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Lonesome Dove Equestrian Center – “Where Veterans Ride Again!”

The latest from our guest blogger Dutch Henry.

Howdy Folks,

“He saved my marriage. He saved my family … He saved my life.” A teary eyed David Buckley told me. “Clint doesn’t even know how many lives he’s touched. How many he’s turned around.” David is a veteran of both Desert Storm and Desert Shield, and now a volunteer at Lonesome Dove, where just 8 months ago he came seeking relief from the death grip PTSD had on him. And his family. “When I first came here all I could think about was those horrible visions in my head. I never had any peace.” David wiped his eyes, took a breath and smiled at me, then waved his hand in the air toward the big arena. “Here. Here, I have peace. Thanks to all this, Clint, the volunteers, the horses … My mind is clear and happy here.”

When I visited Lonesome Dove recently the first thing that struck me was the feeling of welcome, love and confidence. It floated in the air like a protective shield and seemed to say, “Here everything is possible.” A few moments later I had a real understanding for why that aura of optimism hovered there when I met and spoke to Clint Arrington, founder of Lonesome Dove Equestrian Center. Early in our conversation he told me, “I’m not interested in what a veteran can’t do. I only care about what they can do. Lonesome Dove is a ‘Can Do’ place.” I experienced it first hand a little later when they gave me a lesson with Harley, one of their wonderful therapy horses.

Starting with 3 riders, Clint founded Lonesome Dove in January of ‘08 to provide year round equine assisted therapy for veterans with special needs. To date over 500 veterans have participated in the wonderful programs offered here, and range in age from 20, to their oldest rider who will celebrate his 92nd birthday this year. Veterans who have served in every conflict from WWII to the war against terrorism in Iraq and Afghanistan with a variety of challenges such as amputation, Post Traumatic Stress Disorder and traumatic brain surgery have experienced the healing and hope the spirit of a horse passes on to its human partners. And there is never a cost to the veteran or their families. “They’ve paid enough.” Is all that Clint will say.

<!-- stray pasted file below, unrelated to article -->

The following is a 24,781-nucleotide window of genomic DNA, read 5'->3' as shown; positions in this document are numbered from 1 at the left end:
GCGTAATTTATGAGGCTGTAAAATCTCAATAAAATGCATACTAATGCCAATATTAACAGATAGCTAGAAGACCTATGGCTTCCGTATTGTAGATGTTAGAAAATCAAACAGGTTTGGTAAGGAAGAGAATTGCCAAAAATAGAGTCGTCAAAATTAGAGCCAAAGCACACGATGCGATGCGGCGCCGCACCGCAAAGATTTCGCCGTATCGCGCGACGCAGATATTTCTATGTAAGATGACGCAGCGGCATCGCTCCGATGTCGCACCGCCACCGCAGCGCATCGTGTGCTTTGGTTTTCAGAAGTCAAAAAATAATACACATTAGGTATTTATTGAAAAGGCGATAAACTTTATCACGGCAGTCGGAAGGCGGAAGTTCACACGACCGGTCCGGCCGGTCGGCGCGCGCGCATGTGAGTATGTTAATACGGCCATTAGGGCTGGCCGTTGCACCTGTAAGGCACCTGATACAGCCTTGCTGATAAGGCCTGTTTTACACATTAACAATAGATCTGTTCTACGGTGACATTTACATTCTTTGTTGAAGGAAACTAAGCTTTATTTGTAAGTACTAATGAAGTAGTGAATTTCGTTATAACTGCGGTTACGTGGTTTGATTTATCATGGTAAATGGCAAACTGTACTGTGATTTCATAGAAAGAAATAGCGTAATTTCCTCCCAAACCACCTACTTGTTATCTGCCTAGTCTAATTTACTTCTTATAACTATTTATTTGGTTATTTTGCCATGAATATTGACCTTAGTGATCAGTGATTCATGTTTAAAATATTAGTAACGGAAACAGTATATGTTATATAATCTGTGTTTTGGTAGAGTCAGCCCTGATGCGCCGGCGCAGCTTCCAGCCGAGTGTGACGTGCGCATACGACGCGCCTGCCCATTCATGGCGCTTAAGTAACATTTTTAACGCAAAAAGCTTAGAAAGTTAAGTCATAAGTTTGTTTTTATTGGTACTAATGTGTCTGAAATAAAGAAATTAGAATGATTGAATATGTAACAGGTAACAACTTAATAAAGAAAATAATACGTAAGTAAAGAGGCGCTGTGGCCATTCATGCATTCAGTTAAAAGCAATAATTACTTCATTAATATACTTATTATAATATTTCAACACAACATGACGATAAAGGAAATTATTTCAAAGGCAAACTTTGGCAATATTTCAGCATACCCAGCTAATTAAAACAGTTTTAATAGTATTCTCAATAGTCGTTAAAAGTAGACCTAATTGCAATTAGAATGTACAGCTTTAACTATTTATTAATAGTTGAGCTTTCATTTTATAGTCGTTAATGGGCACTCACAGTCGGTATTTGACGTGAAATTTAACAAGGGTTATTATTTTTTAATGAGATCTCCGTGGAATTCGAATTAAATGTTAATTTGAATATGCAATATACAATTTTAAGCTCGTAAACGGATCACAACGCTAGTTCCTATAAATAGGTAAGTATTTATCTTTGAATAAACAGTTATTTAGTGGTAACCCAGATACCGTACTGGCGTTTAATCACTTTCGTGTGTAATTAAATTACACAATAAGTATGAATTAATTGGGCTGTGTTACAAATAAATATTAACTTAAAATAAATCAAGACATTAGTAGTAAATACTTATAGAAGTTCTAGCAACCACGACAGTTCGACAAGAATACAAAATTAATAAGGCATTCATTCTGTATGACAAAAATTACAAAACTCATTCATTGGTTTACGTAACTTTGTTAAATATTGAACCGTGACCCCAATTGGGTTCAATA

Lonesome Dove is a lovely place with indoor and outdoor riding arenas. Both have viewing areas for family and friends; and special lifts to gently assist the veteran onto the horse, if needed. Inside there is a delightful “Gathering Room” where volunteers and veterans can assemble to go over plans and lessons, or just visit by the fireplace on a cold winter day. “Socializing is a big part of what we do here.” Clint laughed. Next to the outdoor arena is a large pavilion where veterans, friends and family can “Socialize.” That’s where we sat to watch the lessons, and the Drill Team, the day I visited. At the end of each session the vets and volunteers share a meal and have a closing ceremony where every first time rider gets recognized with a trophy.

Wanting to experience the full effect of what the veterans felt I asked Clint if I could be a side walker during a lesson. He carefully explained what the leader, right and left side walker do and positioned me on the left. As I walked next to Harley holding the rider’s ankle and thigh I felt the magic, and saw the rider’s smile broaden. Clint smiled at me. “That’s what it is all about.” He said. Next I had a lesson on Harley, complete with exercises, ball tossing and mounted basketball shots. I tried to explain that I can’t shoot baskets very well … but, no “Can’ts” are allowed here at Lonesome Dove. So I moved Harley real close to the basket and managed to make a few hoops.

There are nearly 50 volunteers who help make the magic happen at Lonesome Dove, and I spoke to several the day of my visit. Some, like David, first came as participants and just need to stay and help others. Some like, Gail Black, who started volunteering in January, do it because as she told me, “I love to see the vets on a regular basis. To see their outlook on life change. Clint gets them to do things they don’t believe they can do!”

Above the fireplace in the gathering room is a small sign that reads, “Just because you can’t do everything doesn’t mean you can’t do something.

Please have a look at their web site at . At Lonesome Dove veterans learn they can do a lot of “somethings” every day.

Gitty Up

Dutch Henry

Kessy & Dutch

If you’d like Dutch Henry to write your story, contact him at

His novel “We’ll Have The Summer” is available on Amazon and at

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